Gram

poem & photo by Elizabeth

DREAMING OF GRAM

It was the way her eyes rolled 

as she flashed her pack of cigarettes
while I was explaining the impact of 

environmental illness, as if anyone who 
acknowledged the body’s needs, who didn’t 

do what they wanted despite physical 
limitations, was a whiney little roach

as evidenced in her smoking while sporting
an oxygen tank for advanced-stage emphysema—

I’d had it with the family code of fuck-your-body-
till-it-drops exemplified by our matriarch so I

got in her emerald eye-shadowed face framed with
brilliant orange hair and said: I don’t like you and if you 

want me to feel anything positive about you when you die, 
you need to demonstrate a shred of decency now

then I stepped to the other side of the bed.

Perhaps she rose from where she’d 
crouched between bed and wall and left, 

but for me, she disappeared.

Thank you to the editors of riverbabble for first publishing this poem.

Trees

photo by Elizabeth

Years ago, my friend dreamt she was a camp counselor leading a group of children through the forest. She woke herself when she exclaimed aloud: “Trees are our friends!”

Frank Lloyd Wright, Stanley and I agree.

photo by Elizabeth, Flat Stanley loves the redwoods

Taken

flash fiction, pastel sketch & photo by Elizabeth

TAKEN

I’m haunted that it happened here. Thought this was a safe community. Yet Tammy took that woman’s diamonds, clothes, and almost took her life. She starved that poor woman under the guise of helping a shut-in. Tami helped herself instead.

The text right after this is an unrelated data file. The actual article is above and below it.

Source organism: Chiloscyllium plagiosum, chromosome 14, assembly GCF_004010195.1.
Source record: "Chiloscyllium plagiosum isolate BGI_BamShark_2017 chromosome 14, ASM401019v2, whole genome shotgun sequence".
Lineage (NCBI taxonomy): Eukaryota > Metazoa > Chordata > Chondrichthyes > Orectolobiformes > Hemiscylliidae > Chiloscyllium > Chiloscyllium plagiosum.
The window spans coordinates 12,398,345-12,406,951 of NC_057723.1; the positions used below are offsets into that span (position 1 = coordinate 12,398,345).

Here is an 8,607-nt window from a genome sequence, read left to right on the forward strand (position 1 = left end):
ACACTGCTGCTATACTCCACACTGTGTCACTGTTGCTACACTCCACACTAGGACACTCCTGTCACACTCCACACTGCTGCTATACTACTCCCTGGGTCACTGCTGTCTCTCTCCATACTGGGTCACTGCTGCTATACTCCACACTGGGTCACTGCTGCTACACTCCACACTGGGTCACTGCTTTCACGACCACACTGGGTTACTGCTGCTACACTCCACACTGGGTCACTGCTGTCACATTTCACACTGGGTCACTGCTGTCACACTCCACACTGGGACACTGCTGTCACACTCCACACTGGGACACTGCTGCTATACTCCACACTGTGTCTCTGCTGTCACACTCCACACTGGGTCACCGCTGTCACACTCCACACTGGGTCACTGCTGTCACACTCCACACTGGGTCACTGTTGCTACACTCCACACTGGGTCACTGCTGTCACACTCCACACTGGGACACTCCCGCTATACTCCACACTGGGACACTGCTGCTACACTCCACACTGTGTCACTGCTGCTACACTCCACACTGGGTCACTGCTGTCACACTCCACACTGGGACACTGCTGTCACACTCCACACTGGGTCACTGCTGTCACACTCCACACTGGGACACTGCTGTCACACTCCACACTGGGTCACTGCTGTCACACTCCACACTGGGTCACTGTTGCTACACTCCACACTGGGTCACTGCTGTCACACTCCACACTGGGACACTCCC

Never met the woman even though she lived across the street. Didn’t even know she was there for the longest time. Nice home but I thought it was deserted—blinds drawn, never saw anyone go in or out. That is till after I heard Tammy tell a neighbor, “…poor thing…broke her hip…no, no children…needs help.” After that I saw Tammy walking a runt of a dog that trembled and skittered as she drug it down the street till it did its business then half-choked itself lunging against the leash toward home. I’d see Tammy go in around dusk and leave not much after with bags in each hand and always two more tucked under her arms. 

I’m embarrassed I didn’t think about it till the deputy asked if I’d seen anything unusual. This was right after the woman’s son came. Apparently she did have a child and he fired Tammy and packed what he could in this tiny trailer hitched to his cigar box of a car. The deputy asked what I’d seen—wanted to know how often Tammy was there, if I’d noticed her wearing fancy jewelry, or how much weight my neighbor had lost the past few months. But all I’d seen was brown bags and that scaredy-dog and how skeletal that woman looked in her boy’s arms when he carried her to his car.

Thank you to the editor of Doorknobs & Body Paint for first publishing this piece.